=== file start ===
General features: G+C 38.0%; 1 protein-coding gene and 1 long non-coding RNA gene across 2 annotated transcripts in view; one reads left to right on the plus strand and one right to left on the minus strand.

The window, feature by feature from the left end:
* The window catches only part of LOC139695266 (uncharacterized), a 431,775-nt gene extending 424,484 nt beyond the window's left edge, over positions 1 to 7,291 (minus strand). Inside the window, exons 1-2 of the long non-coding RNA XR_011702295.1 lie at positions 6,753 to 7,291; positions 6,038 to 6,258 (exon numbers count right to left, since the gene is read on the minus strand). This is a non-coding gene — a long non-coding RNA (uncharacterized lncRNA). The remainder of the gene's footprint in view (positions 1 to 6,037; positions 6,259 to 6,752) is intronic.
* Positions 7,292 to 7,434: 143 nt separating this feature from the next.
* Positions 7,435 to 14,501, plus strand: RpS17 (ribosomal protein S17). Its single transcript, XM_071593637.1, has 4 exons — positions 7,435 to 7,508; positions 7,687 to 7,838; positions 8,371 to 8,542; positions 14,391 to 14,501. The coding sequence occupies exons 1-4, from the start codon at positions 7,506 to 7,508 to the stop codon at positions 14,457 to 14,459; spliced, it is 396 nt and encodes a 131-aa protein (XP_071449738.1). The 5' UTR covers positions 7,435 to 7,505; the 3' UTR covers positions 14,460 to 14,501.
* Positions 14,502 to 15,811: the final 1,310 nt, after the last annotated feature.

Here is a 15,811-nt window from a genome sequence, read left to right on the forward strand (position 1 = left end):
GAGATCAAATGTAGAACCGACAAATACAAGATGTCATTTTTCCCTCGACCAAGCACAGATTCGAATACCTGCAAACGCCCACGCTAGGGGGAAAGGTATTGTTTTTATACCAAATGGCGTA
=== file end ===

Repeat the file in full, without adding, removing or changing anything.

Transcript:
General features: G+C 38.0%; 1 protein-coding gene and 1 long non-coding RNA gene across 2 annotated transcripts in view; one reads left to right on the plus strand and one right to left on the minus strand.

The window, feature by feature from the left end:
* The window catches only part of LOC139695266 (uncharacterized), a 431,775-nt gene extending 424,484 nt beyond the window's left edge, over positions 1 to 7,291 (minus strand). Inside the window, exons 1-2 of the long non-coding RNA XR_011702295.1 lie at positions 6,753 to 7,291; positions 6,038 to 6,258 (exon numbers count right to left, since the gene is read on the minus strand). This is a non-coding gene — a long non-coding RNA (uncharacterized lncRNA). The remainder of the gene's footprint in view (positions 1 to 6,037; positions 6,259 to 6,752) is intronic.
* Positions 7,292 to 7,434: 143 nt separating this feature from the next.
* Positions 7,435 to 14,501, plus strand: RpS17 (ribosomal protein S17). Its single transcript, XM_071593637.1, has 4 exons — positions 7,435 to 7,508; positions 7,687 to 7,838; positions 8,371 to 8,542; positions 14,391 to 14,501. The coding sequence occupies exons 1-4, from the start codon at positions 7,506 to 7,508 to the stop codon at positions 14,457 to 14,459; spliced, it is 396 nt and encodes a 131-aa protein (XP_071449738.1). The 5' UTR covers positions 7,435 to 7,505; the 3' UTR covers positions 14,460 to 14,501.
* Positions 14,502 to 15,811: the final 1,310 nt, after the last annotated feature.

Here is a 15,811-nt window from a genome sequence, read left to right on the forward strand (position 1 = left end):
GAGATCAAATGTAGAACCGACAAATACAAGATGTCATTTTTCCCTCGACCAAGCACAGATTCGAATACCTGCAAACGCCCACGCTAGGGGGAAAGGTATTGTTTTTATACCAAATGGCGTA